It was now past 10: 00pm. After writing for an hour, she was tired and ready to go to bed. Ending on a positive note was a good idea. She saved what she'd had thus far, shutdown her laptop, and then left her room to tell her family goodnight. After kissing her baby brother she made her way back to her room. Shutting the door behind her, she entered, and then lay down. Today had been a good day, she thought. She said a prayer then closed her eyes.
The next day Amarie awoke refreshed. She checked the time on her phone. It was a little after seven. She couldn't believe it. Did she really sleep through the night? She continued to lie in be for ten minutes thinking about how well she felt. She kept asking herself. Am I actually happy? She'd think hard, trying to see if the depression she'd felt the entire winter season, was really gone. It was. She wasn't sad. She wanted to get up. She wanted to go into her mother's room and say good morning; to give her a hug and a kiss. She couldn't believe it. She wondered, though, how long this feeling of relief would last.
I don't think that I have mentioned it until now; in fact I'm sure I haven't. Amarie for years now has suffered from depression. It seemed to begin to take a toll on her, her sophomore year of high school and since then has escalated. It comes in bouts, usually around the winter time, though, she had spent the better part of 2009 and 2010 disheartened. I promise to explain why, later, and in more detail. Until then, know that since 2006 she had not spent one year without battling her depression.
She spent countless hours with various psychologists as they prodded her memories, attempting to dissect and extract the cause of her despondency. She's seen three different psychologists. She spoke with the first while still in high school.
Dr. Stein was a Caucasian woman probably in her mid 50's. She wore her glasses tight on the bridge of her nose and her shiny blonde hair fell right on top of her shoulders. She always spoke in a calm soothing voice. Amarie had asked to see her out of desperation, but once they were able to find a day that fit in both of their schedules, she wasn't really in the mood to talk anymore. It seemed that Dr. Stein could sense that their first meeting. On that first day, Amarie went to her office right after school. Looking around, she noticed that it was a bland office, nothing like what she was used to seeing in the movies. There were no stress balls, no comfy chairs, no where to lie down. In fact, the office was really small; just enough room for the two of them, a file cabinet and her desk. Amarie figured it was probably because she was a school psychologist, and they couldn't afford to give her a bigger space. Then she thought about the fact that tuition was 28,000 per year and decided they were just being cheap.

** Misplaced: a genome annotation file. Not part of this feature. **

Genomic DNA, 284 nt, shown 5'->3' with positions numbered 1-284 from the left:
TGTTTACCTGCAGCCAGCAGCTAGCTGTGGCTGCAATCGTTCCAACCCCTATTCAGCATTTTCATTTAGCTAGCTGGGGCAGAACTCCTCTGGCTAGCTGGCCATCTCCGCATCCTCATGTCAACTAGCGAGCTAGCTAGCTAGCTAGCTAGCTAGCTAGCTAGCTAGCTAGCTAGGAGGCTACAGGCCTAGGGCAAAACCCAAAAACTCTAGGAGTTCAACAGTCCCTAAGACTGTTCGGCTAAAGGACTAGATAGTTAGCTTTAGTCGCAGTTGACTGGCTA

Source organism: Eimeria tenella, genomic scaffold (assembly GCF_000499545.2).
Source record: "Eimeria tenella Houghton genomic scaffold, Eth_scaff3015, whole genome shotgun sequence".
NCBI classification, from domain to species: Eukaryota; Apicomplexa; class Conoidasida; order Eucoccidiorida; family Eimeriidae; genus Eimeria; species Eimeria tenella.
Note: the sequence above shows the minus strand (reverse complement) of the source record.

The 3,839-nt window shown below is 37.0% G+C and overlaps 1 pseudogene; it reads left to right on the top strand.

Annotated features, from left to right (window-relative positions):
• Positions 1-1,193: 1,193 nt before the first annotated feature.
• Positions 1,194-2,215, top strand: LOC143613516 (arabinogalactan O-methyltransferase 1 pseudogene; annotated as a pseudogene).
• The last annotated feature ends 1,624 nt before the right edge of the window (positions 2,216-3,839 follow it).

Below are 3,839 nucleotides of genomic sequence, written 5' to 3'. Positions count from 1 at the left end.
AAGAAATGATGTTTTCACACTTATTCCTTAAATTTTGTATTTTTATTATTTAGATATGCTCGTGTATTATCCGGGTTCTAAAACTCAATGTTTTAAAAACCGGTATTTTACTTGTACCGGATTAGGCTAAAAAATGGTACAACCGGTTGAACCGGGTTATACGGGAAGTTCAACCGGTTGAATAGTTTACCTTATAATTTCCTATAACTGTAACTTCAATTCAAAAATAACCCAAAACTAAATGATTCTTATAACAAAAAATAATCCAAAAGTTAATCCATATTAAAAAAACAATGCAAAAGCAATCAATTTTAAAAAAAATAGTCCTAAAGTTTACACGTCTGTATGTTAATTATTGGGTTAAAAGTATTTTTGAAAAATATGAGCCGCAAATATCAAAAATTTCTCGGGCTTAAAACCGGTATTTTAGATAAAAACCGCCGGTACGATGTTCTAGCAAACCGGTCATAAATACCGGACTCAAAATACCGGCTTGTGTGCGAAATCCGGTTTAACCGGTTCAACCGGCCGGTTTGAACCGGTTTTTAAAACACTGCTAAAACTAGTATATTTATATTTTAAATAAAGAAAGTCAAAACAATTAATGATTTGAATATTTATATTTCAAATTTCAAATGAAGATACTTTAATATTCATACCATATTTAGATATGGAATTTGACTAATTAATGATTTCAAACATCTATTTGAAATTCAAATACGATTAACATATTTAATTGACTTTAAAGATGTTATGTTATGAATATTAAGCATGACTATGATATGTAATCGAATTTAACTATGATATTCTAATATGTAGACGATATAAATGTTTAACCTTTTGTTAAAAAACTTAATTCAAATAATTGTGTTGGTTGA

After a little small talk, the usual questions and answers; "How's school going? "
"It's going fine."
"What classes are you enjoying? "
"All of them. Mostly ceramics and English"
"Is junior year hard for you? "
"Some classes are harder than others. But it's not too bad so far though."
It felt almost awkward to talk to her about those things. They seemed so insignificant compared to what she was really there to talk about. And if she were to be truthful, the more they avoided the reason she was there, the more she wanted to bolt out of the office and not come back. She held it together, though, and eventually they began the dreaded conversation.
"So before we get to your reason for setting up this meeting, I'll tell you our privacy policy. I want you to know that everything you share with me is between me and you. The only time I would share anything we discuss with anyone else is if you tell me if you are being hurt or admit to planning to hurt yourself or someone else."
"Alrig ht. So is there anything specific you wanted to talk about or something you would like me to help you with? "
Amarie inhaled knowing it was her turn to talk, still debating whether she really wanted to talk about her father. Father, she thought. Did he even deserve that title? She shook the thought and began.
"Well, I don't actually know how to begin. I've never done this before and to be honest, I… well, I don't really like to talk about what I wanted to talk about…" Her voice trailed off.
"Don't worry, Amarie, first sessions are always a little uncomfortable. You don't know me and I know very little about you. It'll take a couple sessions I'm sure, but, our conversations will go a lot smoother. If you'd like I can ask you some questions so I can get to know you a little better. And maybe that'll break the ice a bit."
"Okay" Amarie responded, thankful that the pressure was off.
"Alright, how about you tell about your family. Do you live with both parents? Do you have any siblings? Are you the oldest or youngest? And anything else you want to add."